*Credits don’t always tell the whole story.

Two rings: 24 years and 4 years

Today is our double wedding anniversary.


Photo by Mark Tiedemann

Image description: Colour photo of two white women’s hands wearing new gold bands, touching. White background with flowers out of focus.

On September 4, 1993 we got married in our back yard in Atlanta surrounded by family and friends from various countries. It had no legal force, but great emotional power. We took it very seriously: we were the first same-sex couple to register at Macy’s the first to be announced in the Atlanta Journal-Constitution (and believe me, I have stories about both firsts). We thought it would be our only wedding.

Then, on the 25th anniversary of me and Kelley meeting, the Supreme Court of the United States struck down DOMA and same-sex marriage became real overnight.

Two months later, on September 4, 2013 we got married for the second and final time right here in Seattle. This time we had a judge.

Now we wear two rings:


Photo by Jennifer Durham

Image description: Black and white photo of one white woman using two hands to enfold the hand of another. Both are wearing two gold bands on their ring finger; the outer rings are new and shining.

Shut out: measuring disability and segregation in US cities

best and worst

Image description: A light-grey map of the USA against a white background with state lines marked. 150 major cities are marked for Best for Disabled People on a colour scale from teal (worst) to purple (best).

WalletHub ranks the 150 Best and Worst Cities in the US for Disabled People. They measure ‘Economy,’ ‘Healthcare,’ and ‘Quality of Life.’ They list their methodology, including weightings. The criteria they use to assess Quality of Life, which is what interests me most, include:

  • Percentage of disabled residents
  • Number of wheelchair-accessible restaurants per 1,000 residents
  • Number of wheelchair-accessible trails per capita
  • Presence of Lyft wheelchair accessible vehicles
  • Walkability
  • Percentage of buildings built in 2000 or later (much more likely to be wheelchair accessible)
  • The weather

The focus seems to be on mobility impairments. They don’t rank other accessibilities—presence of ASL interpreters, state funding for vocational resources, etc. But in their terms, the top three big cities for crip quality of life are Honolulu, San Francisco, and New York. Seattle ranks 23 of 150.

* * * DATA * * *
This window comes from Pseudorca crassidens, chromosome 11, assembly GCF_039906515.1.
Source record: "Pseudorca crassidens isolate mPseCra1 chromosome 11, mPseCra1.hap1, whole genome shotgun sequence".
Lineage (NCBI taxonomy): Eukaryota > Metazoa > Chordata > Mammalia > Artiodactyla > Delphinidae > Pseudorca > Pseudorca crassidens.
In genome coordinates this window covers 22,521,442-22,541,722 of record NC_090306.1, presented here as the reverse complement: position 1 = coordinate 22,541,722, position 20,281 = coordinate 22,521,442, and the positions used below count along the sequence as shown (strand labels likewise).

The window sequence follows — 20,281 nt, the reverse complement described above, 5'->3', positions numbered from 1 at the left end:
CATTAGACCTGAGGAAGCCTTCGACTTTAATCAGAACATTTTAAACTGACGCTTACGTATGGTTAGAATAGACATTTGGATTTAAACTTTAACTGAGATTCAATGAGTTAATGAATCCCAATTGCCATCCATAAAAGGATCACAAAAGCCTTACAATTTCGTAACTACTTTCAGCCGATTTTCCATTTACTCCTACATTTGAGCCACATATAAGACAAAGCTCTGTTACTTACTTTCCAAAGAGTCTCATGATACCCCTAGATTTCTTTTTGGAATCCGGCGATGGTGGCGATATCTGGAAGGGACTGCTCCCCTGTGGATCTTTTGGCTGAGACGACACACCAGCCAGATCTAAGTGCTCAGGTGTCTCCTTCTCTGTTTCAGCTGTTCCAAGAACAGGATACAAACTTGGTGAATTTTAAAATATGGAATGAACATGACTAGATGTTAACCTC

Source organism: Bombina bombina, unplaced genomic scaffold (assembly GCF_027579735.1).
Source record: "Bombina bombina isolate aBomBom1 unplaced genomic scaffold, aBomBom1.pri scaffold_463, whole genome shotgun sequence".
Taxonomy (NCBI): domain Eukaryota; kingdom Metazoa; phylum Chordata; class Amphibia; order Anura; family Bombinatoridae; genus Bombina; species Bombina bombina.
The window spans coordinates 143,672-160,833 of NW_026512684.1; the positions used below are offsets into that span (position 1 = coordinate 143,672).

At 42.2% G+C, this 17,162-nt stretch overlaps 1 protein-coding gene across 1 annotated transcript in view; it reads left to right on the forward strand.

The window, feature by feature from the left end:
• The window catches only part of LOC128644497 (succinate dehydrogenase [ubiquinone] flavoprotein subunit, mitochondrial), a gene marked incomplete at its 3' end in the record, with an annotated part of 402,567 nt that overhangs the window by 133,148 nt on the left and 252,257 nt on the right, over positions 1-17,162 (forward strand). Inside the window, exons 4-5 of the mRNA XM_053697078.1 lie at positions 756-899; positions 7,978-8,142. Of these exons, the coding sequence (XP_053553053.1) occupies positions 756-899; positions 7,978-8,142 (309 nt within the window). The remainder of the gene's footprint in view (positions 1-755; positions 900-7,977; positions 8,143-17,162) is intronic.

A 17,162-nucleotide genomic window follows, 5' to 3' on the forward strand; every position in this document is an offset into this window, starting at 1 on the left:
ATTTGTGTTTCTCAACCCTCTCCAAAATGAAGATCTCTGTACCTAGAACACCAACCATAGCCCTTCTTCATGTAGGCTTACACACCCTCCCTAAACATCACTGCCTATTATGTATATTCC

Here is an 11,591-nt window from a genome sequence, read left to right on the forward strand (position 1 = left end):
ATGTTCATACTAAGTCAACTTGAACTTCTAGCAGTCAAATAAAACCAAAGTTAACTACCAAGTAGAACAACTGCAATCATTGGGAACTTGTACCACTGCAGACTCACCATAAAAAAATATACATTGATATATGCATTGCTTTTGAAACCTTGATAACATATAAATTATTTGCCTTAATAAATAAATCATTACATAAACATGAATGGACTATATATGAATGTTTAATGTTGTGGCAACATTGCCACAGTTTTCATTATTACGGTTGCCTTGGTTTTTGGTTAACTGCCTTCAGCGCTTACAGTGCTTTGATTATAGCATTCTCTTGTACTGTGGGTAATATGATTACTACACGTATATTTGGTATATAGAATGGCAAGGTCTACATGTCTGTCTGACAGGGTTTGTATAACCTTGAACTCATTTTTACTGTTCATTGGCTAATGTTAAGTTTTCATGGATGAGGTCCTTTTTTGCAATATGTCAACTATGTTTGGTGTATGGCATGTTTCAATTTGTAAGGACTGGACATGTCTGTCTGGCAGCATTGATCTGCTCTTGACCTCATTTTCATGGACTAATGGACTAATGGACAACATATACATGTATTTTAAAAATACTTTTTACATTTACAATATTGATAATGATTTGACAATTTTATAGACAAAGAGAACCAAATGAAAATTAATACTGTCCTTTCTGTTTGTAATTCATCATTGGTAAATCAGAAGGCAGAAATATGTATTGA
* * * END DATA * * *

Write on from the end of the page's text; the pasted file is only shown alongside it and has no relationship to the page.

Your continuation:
In terms of economy (which includes affordability and job discrimination) and healthcare, Seattle does much worse, ranking 111 and 42 respectively. But I have excellent healthcare (at least for now; don’t even get me started on next year) and I’m a writer, so employment discrimination doesn’t affect me much.

Seattle is a fine city: a bit pricey, a bit wet in winter, and eye-rollingly indecisive when it comes to decisions on transport infrastructure, but the best city I’ve encountered in this country. This is the place we chose more than 20 years ago when I finally got Resident Alien status because it has the best climate—politically, geophysically and economically—in the US. Also, it’s near the water, there are lots of trees, and people here know how to queue, which for me is a proxy for the kind of rules-based civility that I cherish. That civility sometimes crosses the line into after-you-no-after-you diffidence that can be dangerous (especially on the road) but if you add in the many pubs that sell British beer, the understanding of how to make a good cup of tea (and coffee), and the presence of excellent bakers and chocolatiers, staking our future on Seattle was a good decision. Admittedly it’s awful trying to travel from here—getting to any other major city involves flying for hours, or sitting on a train for days—but we knew that and it seemed a reasonable exchange for the good bits.

When we chose this city, though, I was not using a wheelchair; I was not using crutches; I wasn’t even using a cane. Now I am, and physical access is beginning to assume great significance.

Public transport is pretty good, mostly. Of course, you have to be able to get to the bus stop in order to use the fancy kneel-down or lower-the-lift buses, and then the nifty street-level streetcars or light rail, and without a car this is not possible from our house. We live at the bottom of a very steep hill, and even if I had superhuman arm power, there are no sidewalks, there are blind curves, and the city helpfully built an insurmountable berm across the bottom of our driveway. Perhaps if I lived in a condo in one of the denser city neighbourhoods, maybe everything would be groovy. That is, if I could get into the bars and restaurants—if I could levitate over this two-inch lip on the so-called wheelchair ramp, or open that supposedly ADA-compliant door, or navigate those narrow spaces between tables, then float magically up the flight of stairs to the bathroom and pass through the immovable-slab of a door like a ghost.